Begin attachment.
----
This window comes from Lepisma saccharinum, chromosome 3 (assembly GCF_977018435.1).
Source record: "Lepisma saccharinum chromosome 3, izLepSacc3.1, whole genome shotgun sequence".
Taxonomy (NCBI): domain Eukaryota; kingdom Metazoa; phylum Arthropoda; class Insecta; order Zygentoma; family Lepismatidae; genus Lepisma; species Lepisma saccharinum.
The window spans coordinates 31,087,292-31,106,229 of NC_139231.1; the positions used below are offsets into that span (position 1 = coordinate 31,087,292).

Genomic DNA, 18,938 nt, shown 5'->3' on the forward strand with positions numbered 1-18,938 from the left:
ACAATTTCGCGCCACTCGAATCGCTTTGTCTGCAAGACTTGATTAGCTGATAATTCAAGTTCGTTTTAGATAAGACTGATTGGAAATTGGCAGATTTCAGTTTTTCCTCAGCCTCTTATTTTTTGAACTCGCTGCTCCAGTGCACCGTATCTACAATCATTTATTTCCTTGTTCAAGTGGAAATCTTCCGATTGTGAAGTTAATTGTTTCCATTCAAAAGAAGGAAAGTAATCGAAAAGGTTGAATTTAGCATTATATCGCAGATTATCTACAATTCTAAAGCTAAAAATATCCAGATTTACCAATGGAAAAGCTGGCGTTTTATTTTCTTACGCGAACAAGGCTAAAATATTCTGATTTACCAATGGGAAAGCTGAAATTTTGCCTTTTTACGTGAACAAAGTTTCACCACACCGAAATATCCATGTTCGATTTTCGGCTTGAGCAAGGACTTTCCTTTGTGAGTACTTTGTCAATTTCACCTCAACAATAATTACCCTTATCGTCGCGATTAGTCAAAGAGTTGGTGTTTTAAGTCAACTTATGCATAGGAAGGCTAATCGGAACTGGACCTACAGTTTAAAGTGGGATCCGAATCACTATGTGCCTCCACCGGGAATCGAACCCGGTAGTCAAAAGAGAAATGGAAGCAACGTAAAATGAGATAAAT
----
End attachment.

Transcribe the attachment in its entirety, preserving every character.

This window comes from Lepisma saccharinum, chromosome 3 (assembly GCF_977018435.1).
Source record: "Lepisma saccharinum chromosome 3, izLepSacc3.1, whole genome shotgun sequence".
Taxonomy (NCBI): domain Eukaryota; kingdom Metazoa; phylum Arthropoda; class Insecta; order Zygentoma; family Lepismatidae; genus Lepisma; species Lepisma saccharinum.
The window spans coordinates 31,087,292-31,106,229 of NC_139231.1; the positions used below are offsets into that span (position 1 = coordinate 31,087,292).

Genomic DNA, 18,938 nt, shown 5'->3' on the forward strand with positions numbered 1-18,938 from the left:
ACAATTTCGCGCCACTCGAATCGCTTTGTCTGCAAGACTTGATTAGCTGATAATTCAAGTTCGTTTTAGATAAGACTGATTGGAAATTGGCAGATTTCAGTTTTTCCTCAGCCTCTTATTTTTTGAACTCGCTGCTCCAGTGCACCGTATCTACAATCATTTATTTCCTTGTTCAAGTGGAAATCTTCCGATTGTGAAGTTAATTGTTTCCATTCAAAAGAAGGAAAGTAATCGAAAAGGTTGAATTTAGCATTATATCGCAGATTATCTACAATTCTAAAGCTAAAAATATCCAGATTTACCAATGGAAAAGCTGGCGTTTTATTTTCTTACGCGAACAAGGCTAAAATATTCTGATTTACCAATGGGAAAGCTGAAATTTTGCCTTTTTACGTGAACAAAGTTTCACCACACCGAAATATCCATGTTCGATTTTCGGCTTGAGCAAGGACTTTCCTTTGTGAGTACTTTGTCAATTTCACCTCAACAATAATTACCCTTATCGTCGCGATTAGTCAAAGAGTTGGTGTTTTAAGTCAACTTATGCATAGGAAGGCTAATCGGAACTGGACCTACAGTTTAAAGTGGGATCCGAATCACTATGTGCCTCCACCGGGAATCGAACCCGGTAGTCAAAAGAGAAATGGAAGCAACGTAAAATGAGATAAAT